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Loss and damage from climate change
Date:10/25/2013

An open access special issue of the International Journal of Global Warming brings together, for the first time, empirical evidence of loss and damage from the perspective of affected people in nine vulnerable countries. The articles in this special issue show how climatic stressors affect communities, what measures households take to prevent loss and damage, and what the consequences are when they are unable to adjust sufficiently. The guest-editors, Kees van der Geest and Koko Warner of the United Nations University Institute for Environment and Human Security (UNU-EHS) in Bonn, Germany, introduce the special issue with an overview of key findings from the nine research papers, all of which are available online free of charge.

'Loss and damage' refers to adverse effects of climate variability and climate change that occur despite mitigation and adaptation efforts. Warner and van der Geest discuss the loss and damage incurred by people at the local-level based on evidence from research teams working in nine vulnerable countries: Bangladesh, Bhutan, Burkina Faso, Ethiopia, The Gambia, Kenya, Micronesia, Mozambique and Nepal. The research papers pool data from 3269 household surveys and more than 200 focus groups and expert interviews.

The research reveals four loss and damage pathways. Residual impacts of climate stressors occur when:

  1. existing coping/adaptation to biophysical impact is not enough;
  2. measures have costs (including non-economic) that cannot be regained;
  3. despite short-term merits, measures have negative effects in the longer term; or
  4. no measures are adopted or possible at all.

The articles in this special issue provide evidence that loss and damage happens simultaneously with efforts by people to adjust to climatic stressors. The evidence illustrates loss and damage around barriers and limits to adaptation: growing food and livelihood insecurity, unreliable water supplies, deteriorating human welfare and increasing manifestation of erosive coping measures (e.g. eating less, distress sale of productive assets to buy food, reducing the years of schooling for children, etc.). These negative impacts touch upon people's welfare and health, social cohesion, culture and identity values that contribute to the functioning of society but which elude monetary valuation.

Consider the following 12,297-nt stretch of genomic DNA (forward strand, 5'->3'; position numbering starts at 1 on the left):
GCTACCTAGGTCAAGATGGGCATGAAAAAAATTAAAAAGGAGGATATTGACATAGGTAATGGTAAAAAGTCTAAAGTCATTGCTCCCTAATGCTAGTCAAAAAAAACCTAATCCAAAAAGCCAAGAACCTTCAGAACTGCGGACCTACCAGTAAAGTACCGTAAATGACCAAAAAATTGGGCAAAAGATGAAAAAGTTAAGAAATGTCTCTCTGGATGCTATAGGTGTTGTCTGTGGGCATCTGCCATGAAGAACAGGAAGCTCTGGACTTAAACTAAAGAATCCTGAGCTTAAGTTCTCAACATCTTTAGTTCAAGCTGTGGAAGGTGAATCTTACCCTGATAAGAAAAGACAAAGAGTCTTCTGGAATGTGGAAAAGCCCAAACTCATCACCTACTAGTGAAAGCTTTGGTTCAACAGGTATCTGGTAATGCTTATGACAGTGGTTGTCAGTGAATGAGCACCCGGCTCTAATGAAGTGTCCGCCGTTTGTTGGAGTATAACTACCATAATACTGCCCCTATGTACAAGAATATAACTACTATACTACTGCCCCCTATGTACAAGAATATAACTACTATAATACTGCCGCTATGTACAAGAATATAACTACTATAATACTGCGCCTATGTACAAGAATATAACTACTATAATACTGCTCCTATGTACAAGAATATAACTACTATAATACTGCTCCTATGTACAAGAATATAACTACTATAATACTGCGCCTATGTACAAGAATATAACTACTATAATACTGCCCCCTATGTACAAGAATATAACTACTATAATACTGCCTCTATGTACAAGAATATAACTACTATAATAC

The publication of this set of research papers is very timely as loss and damage will be a key topic during the climate negotiations in Warsaw next month (11-22 November 2013), and empirical evidence is still scarce. The findings also contribute to the emerging body of literature on adaptation limits and constraints, a topic that for the first time is discussed in a separate chapter of the Fifth Assessment Report of the Intergovernmental Panel on Climate Change, Working Group 2 (IPCC AR5 WG2).

The issues that have arisen through this research point to an even greater urgency for ambitious mitigation and adaptation that are sufficient to manage climate stressors. If this goal is missed, loss and damage will undermine societys ability to pursue sustainable development.

"The special issue of the International Journal of Global Warming focuses on a crucial topic: 'Loss and damage' which refers to adverse effects of climate variability and climate change that occur despite mitigation and adaptation efforts," Editor-in-Chief Ibrahim Dincer of the University of Ontario Institute of Technology says. The issue reports on the first ever multi-country study on this emerging topic from the perspective of vulnerable communities in Africa, Asia and the Pacific. The research papers included show that current mitigation and adaptation efforts are not enough. People across the study sites were not passive victims of climate change. A large majority implemented a wide variety of adaptation and coping measures to avoid impacts of climate stressors, but these measures were often insufficient or came at a cost. The negative effects were not simply monetary, there were cultural losses and non-economic costs, in terms of time investment, social-cohesion and livelihood security, were also widespread. "IJGW positions itself uniquely by addressing the issue and offering solutions," Dincer adds.


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Contact: Albert Ang
press@inderscience.com
Inderscience Publishers
Source:Eurekalert

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